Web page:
A few Chinese inventions (Part 1)

A few of the far-reaching Chinese inventions which changed the world
(From ‘Humans are free’ article “22 Chinese inventions which changed the world”)

Abacus   The Chinese developed the abacus, a counting device, around 100 AD. By the 1300’s it was perfected and given the form it still has today

Alcohol   Newly unearthed evidence suggests that we have the Chinese to thank for inventing alcohol. Analysis of 9000-year-old pottery shards found in the Henan province revealed the presence of alcohol, 1000 years before inhabitants of the Arabian peninsula, previously believed to be the first brewers.

Canals and Locks   Imperial China’s construction of waterways to connect different parts of its vast territory produced some of the world’s greatest water engineering projects

Clock   One of the greatest inventions of the medieval world was the mechanical clock.

Compass   Recognized in Chinese as Si Nan, this early version of today’s compass came in the form of a two-part instrument, the first one a metal spoon made of magnetic loadstone, the second one a square bronze plate, which featured, in Chinese characters, the main directions of North, South, East, West, etc., symbols from the I-Ching oracle books, and the finer markings of 24 compass points with the 28 lunar mansions along the outer edge

Crossbow  The use of the bow and arrow for hunting and for war dates back to the Paleolithic period in Africa, Asia, and Europe. It was widely used in ancient Egypt, Mesopotamia, Persia, the Americas, and Europe until the introduction of gunpowder.

However, over two thousand years ago in China, the crossbow was invented as an innovation to the basic bow and arrow that extended the use of mechanical hand weapons throughout the world.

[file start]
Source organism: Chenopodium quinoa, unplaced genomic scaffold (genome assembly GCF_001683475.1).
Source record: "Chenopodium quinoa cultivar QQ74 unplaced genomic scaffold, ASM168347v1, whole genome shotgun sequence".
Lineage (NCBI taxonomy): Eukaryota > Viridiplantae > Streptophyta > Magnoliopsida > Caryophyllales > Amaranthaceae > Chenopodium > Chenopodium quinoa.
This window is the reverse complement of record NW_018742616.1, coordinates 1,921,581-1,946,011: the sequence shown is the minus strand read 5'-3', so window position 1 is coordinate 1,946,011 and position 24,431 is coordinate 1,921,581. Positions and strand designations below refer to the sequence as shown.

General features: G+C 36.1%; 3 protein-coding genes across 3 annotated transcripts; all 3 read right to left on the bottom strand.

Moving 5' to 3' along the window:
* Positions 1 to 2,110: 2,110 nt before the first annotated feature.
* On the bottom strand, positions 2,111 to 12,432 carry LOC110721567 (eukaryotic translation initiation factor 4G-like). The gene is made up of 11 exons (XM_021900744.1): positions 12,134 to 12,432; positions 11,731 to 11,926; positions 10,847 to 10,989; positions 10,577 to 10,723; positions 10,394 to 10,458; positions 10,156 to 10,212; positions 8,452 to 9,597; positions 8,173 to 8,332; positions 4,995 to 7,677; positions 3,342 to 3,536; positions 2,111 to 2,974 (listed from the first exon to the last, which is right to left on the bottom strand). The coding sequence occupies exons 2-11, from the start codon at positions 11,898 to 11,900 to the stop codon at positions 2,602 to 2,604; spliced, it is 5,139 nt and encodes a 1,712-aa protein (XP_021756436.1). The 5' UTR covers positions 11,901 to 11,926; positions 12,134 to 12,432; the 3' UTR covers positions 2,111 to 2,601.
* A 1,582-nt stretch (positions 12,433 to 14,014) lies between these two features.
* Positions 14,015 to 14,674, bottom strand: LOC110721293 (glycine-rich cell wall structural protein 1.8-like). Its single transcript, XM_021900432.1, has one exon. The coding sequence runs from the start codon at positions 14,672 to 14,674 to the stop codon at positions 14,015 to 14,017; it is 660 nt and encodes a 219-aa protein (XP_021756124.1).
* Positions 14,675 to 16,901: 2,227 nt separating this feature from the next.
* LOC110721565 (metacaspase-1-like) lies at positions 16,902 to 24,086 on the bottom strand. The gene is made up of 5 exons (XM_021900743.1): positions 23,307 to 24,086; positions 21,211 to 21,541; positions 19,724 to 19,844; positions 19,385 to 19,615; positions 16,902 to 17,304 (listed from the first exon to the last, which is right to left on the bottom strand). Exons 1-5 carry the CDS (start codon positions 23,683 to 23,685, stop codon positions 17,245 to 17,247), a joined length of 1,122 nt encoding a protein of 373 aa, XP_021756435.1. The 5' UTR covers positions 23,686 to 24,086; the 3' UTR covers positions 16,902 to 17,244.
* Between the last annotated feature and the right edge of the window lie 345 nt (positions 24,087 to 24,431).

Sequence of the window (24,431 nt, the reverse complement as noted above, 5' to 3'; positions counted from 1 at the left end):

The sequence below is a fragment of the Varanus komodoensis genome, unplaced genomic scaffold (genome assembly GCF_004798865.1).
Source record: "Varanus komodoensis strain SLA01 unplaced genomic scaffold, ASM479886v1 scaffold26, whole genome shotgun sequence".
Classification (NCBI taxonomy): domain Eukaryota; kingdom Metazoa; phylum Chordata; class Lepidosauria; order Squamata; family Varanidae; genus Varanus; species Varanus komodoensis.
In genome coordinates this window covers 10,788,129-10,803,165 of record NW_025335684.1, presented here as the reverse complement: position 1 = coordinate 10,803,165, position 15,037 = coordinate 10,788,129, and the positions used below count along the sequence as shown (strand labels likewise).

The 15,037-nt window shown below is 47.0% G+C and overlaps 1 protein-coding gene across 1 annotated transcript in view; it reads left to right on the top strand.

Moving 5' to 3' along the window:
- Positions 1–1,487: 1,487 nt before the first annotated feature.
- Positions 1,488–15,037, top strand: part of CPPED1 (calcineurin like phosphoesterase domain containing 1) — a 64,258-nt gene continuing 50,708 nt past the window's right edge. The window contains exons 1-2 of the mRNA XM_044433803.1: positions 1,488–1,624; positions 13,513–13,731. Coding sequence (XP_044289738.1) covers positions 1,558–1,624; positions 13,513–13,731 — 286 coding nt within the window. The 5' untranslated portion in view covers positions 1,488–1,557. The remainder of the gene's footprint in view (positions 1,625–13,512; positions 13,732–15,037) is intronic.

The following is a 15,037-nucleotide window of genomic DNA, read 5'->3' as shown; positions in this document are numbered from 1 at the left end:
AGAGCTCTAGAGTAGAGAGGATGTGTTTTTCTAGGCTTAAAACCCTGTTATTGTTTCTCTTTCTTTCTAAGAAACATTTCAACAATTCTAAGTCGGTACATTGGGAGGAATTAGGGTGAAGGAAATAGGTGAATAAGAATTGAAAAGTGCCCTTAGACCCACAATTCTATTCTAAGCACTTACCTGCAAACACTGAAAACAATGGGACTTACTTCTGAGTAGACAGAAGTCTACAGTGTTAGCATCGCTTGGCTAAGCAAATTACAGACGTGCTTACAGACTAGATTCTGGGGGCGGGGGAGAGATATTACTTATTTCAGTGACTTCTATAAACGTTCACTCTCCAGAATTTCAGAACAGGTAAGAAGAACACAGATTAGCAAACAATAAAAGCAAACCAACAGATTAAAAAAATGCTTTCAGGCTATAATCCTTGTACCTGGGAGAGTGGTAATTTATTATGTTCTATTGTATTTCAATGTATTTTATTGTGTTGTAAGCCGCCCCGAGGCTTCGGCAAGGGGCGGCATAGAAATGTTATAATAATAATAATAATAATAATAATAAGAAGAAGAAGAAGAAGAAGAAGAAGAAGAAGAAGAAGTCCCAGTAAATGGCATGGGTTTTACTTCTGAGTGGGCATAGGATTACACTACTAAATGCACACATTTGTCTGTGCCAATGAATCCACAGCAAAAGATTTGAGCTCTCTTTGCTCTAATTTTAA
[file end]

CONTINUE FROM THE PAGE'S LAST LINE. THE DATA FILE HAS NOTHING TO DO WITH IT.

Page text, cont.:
Gunpowder and Fireworks   Gunpowder is the first explosive substance mankind learnt to use and also one of the four great inventions of ancient China.

Iron and Bronze    Coming much earlier than it did in other civilizations; the Bronze Age in Chinese history was especially significant. It was during this period around 3000 BC that Chinese metal workers discovered how to make bronze from copper and tin, producing an easier casting method that allowed them to make sharper cutting tools.

Kite    Two thousand years before the European discovery of flying sails, the first Chinese kites were already in flight.

Movable Sails & Rudder   The Chinese maritime forces, therein including the sailors as well as the shipbuilders, had no comparable equals in the ancient world. They were learned, widely traveled and technically advanced. The Cape of Good Hope, Australia, trade with Africa, a possible landing in the Americas-all of these achievements have at one time or another been attributed to these formidable men.

In addition, the ancient Chinese maritime forces were responsible for the invention of the rudder and watertight compartments for ship’s hulls. Likewise, they are credited with innovating the use of masts and the replacement of the basic square sail with the fore-and-aft rig allowing the ship to sail into the wind.

Musical Breakthroughs   The Chinese court musician Ling-lun created the first reed instrument, the bamboo pipe, sometime between 3000 and 2501 B.C. By 2500 B.C., Chinese music grew more complex, employing a five-note scale.

In subsequent dynasties, the development of Chinese music was strongly influenced by foreign music, especially Central Asia..

Paper, Printing and Publishing   In almost every respect, the Chinese were at the forefront of developing the printed word. In 105 A.D., Ts’ai Lun invented the process for manufacturing paper, introducing the first use in China.

Paper Money   The Chinese invented paper money in the 9th century AD. Its original name was flying money because it was so light it could blow out of one’s hand. As exchange certificates used by merchants, paper money was quickly adopted by the government for forwarding tax payments.

Porcelain   The invention of porcelain was China’s great contribution to the world civilization.